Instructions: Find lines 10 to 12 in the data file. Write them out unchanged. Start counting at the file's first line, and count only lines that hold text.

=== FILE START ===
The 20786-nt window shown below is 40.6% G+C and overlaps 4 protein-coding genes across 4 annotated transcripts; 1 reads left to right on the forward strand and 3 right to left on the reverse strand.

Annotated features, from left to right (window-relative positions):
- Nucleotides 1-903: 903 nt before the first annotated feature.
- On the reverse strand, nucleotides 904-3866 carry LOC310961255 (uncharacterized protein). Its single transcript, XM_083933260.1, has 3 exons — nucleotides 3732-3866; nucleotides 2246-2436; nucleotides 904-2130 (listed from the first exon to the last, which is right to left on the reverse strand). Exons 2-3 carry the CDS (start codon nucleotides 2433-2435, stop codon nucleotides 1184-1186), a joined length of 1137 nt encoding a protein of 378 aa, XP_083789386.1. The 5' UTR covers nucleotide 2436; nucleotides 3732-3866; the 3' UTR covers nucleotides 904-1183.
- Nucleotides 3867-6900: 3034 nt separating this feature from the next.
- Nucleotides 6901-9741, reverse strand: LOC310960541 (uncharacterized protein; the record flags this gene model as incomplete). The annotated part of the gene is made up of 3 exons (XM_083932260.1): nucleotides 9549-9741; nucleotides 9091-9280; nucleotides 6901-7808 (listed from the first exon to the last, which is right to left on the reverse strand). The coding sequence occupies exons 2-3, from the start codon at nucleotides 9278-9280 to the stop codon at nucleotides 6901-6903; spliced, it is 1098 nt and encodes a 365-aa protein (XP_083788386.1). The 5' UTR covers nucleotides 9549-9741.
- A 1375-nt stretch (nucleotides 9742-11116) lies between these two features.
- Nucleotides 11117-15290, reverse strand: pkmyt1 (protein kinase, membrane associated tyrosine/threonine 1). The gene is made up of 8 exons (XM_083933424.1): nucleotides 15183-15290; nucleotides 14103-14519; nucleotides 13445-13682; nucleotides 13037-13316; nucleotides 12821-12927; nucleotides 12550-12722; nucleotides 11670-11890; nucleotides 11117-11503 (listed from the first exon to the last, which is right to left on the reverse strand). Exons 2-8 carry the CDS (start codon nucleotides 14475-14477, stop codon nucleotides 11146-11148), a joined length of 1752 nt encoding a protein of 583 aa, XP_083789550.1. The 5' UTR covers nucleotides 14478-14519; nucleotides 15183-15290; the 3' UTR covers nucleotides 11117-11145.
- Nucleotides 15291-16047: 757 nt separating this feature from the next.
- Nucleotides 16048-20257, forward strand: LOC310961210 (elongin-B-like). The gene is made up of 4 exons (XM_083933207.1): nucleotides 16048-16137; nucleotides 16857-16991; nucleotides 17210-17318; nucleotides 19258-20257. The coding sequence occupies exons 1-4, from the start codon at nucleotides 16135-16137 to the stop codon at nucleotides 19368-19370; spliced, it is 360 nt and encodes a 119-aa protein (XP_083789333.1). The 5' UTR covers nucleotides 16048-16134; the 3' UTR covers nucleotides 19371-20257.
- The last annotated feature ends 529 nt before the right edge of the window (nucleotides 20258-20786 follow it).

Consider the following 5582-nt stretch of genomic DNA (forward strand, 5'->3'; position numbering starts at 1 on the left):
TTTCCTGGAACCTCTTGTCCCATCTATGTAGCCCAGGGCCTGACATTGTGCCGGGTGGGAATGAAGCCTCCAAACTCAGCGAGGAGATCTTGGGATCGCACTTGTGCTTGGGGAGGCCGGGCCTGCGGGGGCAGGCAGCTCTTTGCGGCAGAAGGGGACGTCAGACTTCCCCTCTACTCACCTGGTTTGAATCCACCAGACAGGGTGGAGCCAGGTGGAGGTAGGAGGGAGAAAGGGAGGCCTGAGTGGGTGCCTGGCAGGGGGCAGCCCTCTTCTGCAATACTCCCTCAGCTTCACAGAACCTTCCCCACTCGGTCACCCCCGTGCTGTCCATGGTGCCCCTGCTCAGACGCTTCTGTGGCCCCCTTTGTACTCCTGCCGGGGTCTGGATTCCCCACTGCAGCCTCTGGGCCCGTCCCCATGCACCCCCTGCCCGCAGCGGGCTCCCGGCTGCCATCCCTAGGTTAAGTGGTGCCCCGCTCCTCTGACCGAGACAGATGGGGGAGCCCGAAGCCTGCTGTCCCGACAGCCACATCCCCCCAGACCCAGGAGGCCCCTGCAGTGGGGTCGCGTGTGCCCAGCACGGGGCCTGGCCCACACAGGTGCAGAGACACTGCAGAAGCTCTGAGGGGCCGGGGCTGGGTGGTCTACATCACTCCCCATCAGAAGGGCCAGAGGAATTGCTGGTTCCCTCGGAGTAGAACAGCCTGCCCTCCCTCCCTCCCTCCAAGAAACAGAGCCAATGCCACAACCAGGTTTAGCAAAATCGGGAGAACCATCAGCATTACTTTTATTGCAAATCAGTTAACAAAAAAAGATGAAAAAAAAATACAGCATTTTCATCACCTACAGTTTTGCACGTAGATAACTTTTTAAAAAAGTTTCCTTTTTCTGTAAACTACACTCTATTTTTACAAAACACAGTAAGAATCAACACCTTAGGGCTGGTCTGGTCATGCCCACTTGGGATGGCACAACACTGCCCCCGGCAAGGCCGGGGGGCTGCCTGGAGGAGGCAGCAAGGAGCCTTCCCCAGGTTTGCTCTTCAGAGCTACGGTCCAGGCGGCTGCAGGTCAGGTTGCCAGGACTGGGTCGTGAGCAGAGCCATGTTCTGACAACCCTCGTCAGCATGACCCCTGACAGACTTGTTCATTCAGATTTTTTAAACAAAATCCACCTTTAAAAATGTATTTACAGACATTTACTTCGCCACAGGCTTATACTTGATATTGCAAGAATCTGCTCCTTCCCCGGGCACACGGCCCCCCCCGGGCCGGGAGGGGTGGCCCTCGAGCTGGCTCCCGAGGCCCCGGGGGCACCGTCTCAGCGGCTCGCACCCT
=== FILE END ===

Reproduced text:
- Nucleotides 16048-20257, forward strand: LOC310961210 (elongin-B-like). The gene is made up of 4 exons (XM_083933207.1): nucleotides 16048-16137; nucleotides 16857-16991; nucleotides 17210-17318; nucleotides 19258-20257. The coding sequence occupies exons 1-4, from the start codon at nucleotides 16135-16137 to the stop codon at nucleotides 19368-19370; spliced, it is 360 nt and encodes a 119-aa protein (XP_083789333.1). The 5' UTR covers nucleotides 16048-16134; the 3' UTR covers nucleotides 19371-20257.
- The last annotated feature ends 529 nt before the right edge of the window (nucleotides 20258-20786 follow it).

Consider the following 5582-nt stretch of genomic DNA (forward strand, 5'->3'; position numbering starts at 1 on the left):